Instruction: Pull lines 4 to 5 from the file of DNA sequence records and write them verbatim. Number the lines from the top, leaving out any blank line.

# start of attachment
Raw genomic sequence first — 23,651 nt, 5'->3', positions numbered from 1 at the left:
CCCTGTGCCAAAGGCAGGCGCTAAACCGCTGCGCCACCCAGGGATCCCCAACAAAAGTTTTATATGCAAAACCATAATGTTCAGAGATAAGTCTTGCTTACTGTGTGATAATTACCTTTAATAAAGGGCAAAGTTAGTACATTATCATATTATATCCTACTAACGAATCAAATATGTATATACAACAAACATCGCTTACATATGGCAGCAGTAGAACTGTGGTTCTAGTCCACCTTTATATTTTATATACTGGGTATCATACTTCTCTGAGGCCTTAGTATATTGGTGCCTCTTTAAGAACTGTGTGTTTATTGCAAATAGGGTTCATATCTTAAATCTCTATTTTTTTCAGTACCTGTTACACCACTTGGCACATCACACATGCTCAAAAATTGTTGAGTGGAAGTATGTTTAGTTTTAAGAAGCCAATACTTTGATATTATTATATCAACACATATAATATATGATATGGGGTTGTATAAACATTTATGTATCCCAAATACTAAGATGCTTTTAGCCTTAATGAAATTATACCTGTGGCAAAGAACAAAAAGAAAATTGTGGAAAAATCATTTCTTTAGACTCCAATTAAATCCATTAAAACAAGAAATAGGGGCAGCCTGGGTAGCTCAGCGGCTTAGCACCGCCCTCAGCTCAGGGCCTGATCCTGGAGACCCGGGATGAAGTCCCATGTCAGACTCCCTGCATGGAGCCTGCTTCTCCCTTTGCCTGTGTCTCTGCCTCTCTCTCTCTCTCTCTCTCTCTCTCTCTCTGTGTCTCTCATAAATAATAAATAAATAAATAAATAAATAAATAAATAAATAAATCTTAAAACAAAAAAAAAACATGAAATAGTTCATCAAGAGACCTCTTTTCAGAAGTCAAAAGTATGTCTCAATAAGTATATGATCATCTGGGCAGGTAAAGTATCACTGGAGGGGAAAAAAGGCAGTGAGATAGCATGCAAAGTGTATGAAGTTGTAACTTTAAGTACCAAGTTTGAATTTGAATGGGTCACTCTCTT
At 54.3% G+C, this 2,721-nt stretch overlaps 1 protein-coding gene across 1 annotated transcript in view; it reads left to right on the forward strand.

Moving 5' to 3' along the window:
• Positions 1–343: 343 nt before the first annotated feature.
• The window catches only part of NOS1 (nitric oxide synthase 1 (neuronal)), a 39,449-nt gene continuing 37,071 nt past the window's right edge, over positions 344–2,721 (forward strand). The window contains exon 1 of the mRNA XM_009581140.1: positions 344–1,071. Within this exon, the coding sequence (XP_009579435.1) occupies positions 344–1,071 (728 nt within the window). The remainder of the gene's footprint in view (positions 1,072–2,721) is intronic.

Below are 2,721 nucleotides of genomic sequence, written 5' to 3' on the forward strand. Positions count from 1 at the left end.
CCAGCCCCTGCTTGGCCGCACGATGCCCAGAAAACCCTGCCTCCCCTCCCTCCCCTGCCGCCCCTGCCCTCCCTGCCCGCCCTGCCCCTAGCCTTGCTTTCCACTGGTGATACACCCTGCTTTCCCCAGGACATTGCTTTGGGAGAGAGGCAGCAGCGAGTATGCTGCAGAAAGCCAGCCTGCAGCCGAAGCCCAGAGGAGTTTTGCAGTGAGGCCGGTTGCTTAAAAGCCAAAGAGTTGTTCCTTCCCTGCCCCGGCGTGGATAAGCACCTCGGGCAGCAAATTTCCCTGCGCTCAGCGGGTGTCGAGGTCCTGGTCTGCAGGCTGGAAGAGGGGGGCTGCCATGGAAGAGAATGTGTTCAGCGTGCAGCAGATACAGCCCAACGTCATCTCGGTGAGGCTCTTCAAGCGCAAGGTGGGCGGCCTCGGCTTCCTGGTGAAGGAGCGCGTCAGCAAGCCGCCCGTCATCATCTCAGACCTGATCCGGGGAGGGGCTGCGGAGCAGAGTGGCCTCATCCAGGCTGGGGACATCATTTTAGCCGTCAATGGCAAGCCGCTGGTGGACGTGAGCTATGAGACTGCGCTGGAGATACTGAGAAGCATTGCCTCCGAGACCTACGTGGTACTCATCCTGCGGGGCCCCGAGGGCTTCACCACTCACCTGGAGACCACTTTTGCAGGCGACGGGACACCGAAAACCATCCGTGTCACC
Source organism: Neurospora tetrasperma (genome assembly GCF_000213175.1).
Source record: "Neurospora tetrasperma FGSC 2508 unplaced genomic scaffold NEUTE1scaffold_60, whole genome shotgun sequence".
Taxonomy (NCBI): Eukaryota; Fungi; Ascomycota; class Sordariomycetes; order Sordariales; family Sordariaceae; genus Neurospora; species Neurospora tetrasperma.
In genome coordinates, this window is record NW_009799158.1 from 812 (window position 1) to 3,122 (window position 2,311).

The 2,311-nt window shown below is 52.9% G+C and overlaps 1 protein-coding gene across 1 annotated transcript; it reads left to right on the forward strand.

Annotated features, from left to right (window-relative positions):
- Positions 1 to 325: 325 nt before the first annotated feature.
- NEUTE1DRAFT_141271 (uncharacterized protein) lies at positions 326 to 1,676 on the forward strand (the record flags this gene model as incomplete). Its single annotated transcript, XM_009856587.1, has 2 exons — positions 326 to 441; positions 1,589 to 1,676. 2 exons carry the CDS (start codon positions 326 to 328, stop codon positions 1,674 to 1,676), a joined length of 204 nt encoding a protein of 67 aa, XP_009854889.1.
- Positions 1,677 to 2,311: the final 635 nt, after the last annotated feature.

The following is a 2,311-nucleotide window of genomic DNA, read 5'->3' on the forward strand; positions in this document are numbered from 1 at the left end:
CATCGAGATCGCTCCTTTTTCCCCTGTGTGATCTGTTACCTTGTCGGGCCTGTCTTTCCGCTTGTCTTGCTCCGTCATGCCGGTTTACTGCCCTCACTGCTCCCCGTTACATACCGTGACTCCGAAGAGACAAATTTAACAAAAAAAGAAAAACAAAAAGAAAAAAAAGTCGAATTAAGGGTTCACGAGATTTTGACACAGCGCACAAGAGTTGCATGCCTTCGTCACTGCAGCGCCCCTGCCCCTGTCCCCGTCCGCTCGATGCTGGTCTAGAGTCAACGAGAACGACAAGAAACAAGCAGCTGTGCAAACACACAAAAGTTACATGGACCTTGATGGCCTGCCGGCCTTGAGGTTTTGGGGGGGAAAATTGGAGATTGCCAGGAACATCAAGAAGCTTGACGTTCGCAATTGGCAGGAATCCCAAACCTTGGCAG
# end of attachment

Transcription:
Moving 5' to 3' along the window:
• Positions 1–343: 343 nt before the first annotated feature.